Between 1997 and 2005, despite occasional setbacks, Northland employed up to 200 people. As president and general manager, Puddister incorporated Northland Holdings for land development and Northland Industries for welding and fabrication. His success was attracting attention.
In 2005 Puddister took another plunge when he merged Northland with Pennecon Ltd. to become a shareholder and managing director of their heavy civil division.
His other “go-to guy” at Pennecon is CFO Jerry White. A chartered accountant, White joined Pennecon in 2000 after serving as auditor for a decade. Contacted by telephone, White summarizes Puddister’s impact: “We used to bid on $5-to-10 million jobs in the province. After Larry came, we started bidding on the monster projects across Canada. He helped us become one of Canada’s 50 top companies,” says White.
Puddister understands what it takes to lead for growth. In his nomination for Atlantic Business Magazine’s Top 50 CEO award he wrote, “As a leader you must empower the people around you to perform to their best ability, keep yourself open to new ideas and avenues for growth and diversification… and never let fear get in your way.”
In less than two years, Puddister’s ability to motivate the team was showing results. His division had expanded into Alberta, British Columbia, and Manitoba. In 2006 he was invited to the boardroom table and appointed Pennecon Ltd.’s COO.
That same year he led the buy-out of Pennecon’s partners and, when the dust settled, two shareholders remained: founder Ches Penney with 51 per cent and the new CEO Larry Puddister with 49 per cent.
Even over the telephone, Fred Taylor’s respect for the Pennecon co-chair is audible. He says the company is advancing even though Ches Penney is no longer active. Puddister has stepped up to run the business along with the board of directors. “He has a strong personality but he’s liked by everyone,” says Taylor. He believes Puddister has the ability to make Pennecon one of the biggest construction companies in Canada, employing 5,000 or more across the country. “You have to have street smarts in this industry. But more than that, to last, you must have integrity. Larry has that. His word is his bond.”
For eight years, as CEO, Puddister continued to grow and diversify the company by adopting the “platinum rule” of management. He describes this rule in his nomination form as treating others not as you would like to be treated but as they want to be treated. “That’s what is most important — recognizing that everyone on your team is different, and will work best with a leadership style that is tailored to them.”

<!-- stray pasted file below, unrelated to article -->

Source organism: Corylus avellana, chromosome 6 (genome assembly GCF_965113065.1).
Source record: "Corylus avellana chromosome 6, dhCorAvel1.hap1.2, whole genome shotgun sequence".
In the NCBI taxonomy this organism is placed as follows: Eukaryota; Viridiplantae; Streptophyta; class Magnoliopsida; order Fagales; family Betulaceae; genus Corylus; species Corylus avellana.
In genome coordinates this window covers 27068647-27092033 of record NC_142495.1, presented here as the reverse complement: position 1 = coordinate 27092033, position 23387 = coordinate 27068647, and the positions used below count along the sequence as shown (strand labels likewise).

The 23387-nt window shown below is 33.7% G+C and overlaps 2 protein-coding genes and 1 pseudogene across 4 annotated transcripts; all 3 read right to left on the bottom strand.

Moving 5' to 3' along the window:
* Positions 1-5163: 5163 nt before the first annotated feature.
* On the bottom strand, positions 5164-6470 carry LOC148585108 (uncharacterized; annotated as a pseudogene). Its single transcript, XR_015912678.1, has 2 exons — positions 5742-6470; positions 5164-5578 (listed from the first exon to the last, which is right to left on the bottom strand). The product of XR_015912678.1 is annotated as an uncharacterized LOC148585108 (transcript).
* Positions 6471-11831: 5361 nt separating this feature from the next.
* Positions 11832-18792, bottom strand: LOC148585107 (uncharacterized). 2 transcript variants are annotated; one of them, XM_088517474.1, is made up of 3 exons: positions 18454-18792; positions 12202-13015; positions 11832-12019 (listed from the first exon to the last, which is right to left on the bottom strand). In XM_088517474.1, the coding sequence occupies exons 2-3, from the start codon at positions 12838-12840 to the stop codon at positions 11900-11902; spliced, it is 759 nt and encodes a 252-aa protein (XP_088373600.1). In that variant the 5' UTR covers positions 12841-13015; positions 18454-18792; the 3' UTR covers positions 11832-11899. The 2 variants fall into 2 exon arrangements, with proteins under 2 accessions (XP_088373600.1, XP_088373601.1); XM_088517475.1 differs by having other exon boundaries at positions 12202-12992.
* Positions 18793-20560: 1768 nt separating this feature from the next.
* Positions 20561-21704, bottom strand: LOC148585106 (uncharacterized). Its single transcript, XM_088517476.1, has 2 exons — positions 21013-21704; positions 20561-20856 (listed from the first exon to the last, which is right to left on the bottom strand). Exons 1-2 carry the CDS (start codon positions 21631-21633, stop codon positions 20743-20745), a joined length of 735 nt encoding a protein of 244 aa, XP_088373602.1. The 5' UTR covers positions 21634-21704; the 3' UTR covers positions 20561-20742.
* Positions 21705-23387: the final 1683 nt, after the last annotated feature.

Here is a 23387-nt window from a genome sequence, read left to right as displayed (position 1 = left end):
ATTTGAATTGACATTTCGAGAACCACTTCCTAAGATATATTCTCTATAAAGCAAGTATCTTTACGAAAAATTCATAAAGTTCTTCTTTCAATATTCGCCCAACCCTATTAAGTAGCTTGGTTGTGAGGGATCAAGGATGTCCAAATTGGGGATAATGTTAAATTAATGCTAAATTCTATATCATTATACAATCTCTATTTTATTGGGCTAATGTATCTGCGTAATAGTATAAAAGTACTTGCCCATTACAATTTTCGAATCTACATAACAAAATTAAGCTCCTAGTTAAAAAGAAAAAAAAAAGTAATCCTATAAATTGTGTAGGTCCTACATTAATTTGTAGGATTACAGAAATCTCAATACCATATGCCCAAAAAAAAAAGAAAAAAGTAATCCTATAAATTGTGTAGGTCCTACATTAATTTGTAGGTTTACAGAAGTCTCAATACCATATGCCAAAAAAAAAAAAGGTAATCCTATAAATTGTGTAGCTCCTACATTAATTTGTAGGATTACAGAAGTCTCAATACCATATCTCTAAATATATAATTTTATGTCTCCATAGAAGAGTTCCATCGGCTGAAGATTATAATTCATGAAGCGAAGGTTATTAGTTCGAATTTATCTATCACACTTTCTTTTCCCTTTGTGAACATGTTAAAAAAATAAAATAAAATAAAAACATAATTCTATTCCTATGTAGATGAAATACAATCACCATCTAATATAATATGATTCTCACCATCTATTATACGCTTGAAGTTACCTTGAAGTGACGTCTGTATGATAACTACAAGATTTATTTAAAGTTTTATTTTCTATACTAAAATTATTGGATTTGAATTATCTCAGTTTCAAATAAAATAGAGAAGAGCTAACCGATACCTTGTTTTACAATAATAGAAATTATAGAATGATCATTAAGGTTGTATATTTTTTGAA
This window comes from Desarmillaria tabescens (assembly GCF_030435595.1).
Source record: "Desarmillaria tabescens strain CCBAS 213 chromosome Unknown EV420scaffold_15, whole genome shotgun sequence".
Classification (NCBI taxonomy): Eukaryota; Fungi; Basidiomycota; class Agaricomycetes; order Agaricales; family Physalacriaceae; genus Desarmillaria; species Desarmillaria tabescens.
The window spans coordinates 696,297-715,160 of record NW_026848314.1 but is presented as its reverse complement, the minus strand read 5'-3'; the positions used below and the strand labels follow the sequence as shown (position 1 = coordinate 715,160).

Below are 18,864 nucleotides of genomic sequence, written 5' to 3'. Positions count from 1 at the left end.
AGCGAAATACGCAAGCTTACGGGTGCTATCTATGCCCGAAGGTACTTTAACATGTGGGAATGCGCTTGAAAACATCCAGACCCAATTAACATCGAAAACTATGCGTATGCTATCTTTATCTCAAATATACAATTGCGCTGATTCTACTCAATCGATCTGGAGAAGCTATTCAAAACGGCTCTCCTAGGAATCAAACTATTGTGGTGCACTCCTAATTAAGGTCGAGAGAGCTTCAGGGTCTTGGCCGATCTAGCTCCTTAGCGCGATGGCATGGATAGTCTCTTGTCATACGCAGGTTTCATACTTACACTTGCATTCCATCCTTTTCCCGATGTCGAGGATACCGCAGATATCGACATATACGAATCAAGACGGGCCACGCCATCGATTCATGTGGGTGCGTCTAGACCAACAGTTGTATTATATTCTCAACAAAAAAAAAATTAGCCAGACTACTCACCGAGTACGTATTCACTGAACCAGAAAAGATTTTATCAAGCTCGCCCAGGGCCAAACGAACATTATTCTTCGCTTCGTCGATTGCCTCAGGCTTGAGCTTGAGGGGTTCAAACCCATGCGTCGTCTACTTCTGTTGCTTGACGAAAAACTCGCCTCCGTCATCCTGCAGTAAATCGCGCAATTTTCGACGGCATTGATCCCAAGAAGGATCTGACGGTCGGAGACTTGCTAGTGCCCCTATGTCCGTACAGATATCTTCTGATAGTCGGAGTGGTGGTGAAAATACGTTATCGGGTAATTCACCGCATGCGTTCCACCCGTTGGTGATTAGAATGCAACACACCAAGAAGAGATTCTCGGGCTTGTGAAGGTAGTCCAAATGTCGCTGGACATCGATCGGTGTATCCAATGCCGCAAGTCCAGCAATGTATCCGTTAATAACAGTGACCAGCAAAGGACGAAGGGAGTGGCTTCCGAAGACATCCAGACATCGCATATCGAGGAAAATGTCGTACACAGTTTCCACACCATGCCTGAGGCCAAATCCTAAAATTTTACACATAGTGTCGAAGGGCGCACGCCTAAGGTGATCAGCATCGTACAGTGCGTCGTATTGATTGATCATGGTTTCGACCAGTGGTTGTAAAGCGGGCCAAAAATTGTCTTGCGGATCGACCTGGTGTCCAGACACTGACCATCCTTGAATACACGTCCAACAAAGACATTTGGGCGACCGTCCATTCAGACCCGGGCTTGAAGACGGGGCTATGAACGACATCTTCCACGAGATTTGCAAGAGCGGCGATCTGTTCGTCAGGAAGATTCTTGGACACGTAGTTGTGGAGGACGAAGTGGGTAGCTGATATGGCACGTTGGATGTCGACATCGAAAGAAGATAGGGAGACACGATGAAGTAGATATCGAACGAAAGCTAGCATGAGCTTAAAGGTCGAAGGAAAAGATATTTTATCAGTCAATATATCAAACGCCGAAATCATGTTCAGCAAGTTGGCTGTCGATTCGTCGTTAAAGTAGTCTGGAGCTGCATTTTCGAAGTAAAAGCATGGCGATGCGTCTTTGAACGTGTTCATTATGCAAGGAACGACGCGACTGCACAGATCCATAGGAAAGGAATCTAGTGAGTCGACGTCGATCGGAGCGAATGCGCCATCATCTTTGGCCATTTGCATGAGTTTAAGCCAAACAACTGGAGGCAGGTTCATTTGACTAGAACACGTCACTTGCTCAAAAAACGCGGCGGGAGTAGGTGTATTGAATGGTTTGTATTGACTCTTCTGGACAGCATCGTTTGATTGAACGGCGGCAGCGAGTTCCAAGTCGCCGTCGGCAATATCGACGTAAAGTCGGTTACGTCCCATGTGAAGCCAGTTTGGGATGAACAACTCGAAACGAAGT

However, Puddister admits, “I am not patient.” But, having worked with an impatient supervisor early in his career and observing the flaws of that style he writes, “I learned to be sensitive to people’s needs when it comes to direction, to fully and adequately explain my intentions and expectations, and answer questions openly.”
Among the mantras Puddister repeats to his team is this one: “If you want to advance, make sure your replacement is ready.” And in 2014 he demonstrated that he could take his own advice. The move was dictated by a long-held recognition that 2017 will bring a downturn in the provincial construction industry. All the major projects such as Muskrat Falls, Hebron, Long Harbour, would be completed with nothing on the horizon.
“We rode that swell in business since 2008,” Puddister says, “all the time aware that to continue we would have to take what we were building and export it.” For Puddister that meant working on the business and not in it.
“I needed to look at the company from 50,000 feet.”
In 2014, Puddister led the management buy-out of Pennecon’s concrete division to form Newcrete — of which he is a major shareholder and CEO. Puddister also became an equal shareholder of the remaining divisions of Pennecon, and co-chair of the board. The company then embarked on a strategic planning process.
The CEO of the Year is chosen in conjunction with Atlantic Business Magazine’s Top 50 CEO awards. The award is presented to the individual who, in the opinion of the judges, is truly exceptional across all judging categories: corporate growth, industry leadership and community building.
Contacted via email, Paul Antle, one of seven judges for the 2016 Top 50 CEO awards, is enthusiastic about Puddister’s win. The president and CEO of Pluto Investments and a five-time Top 50 CEO award winner himself, Antle writes that Puddister came out on top in a fierce competition that began with more than 200 high calibre nominations.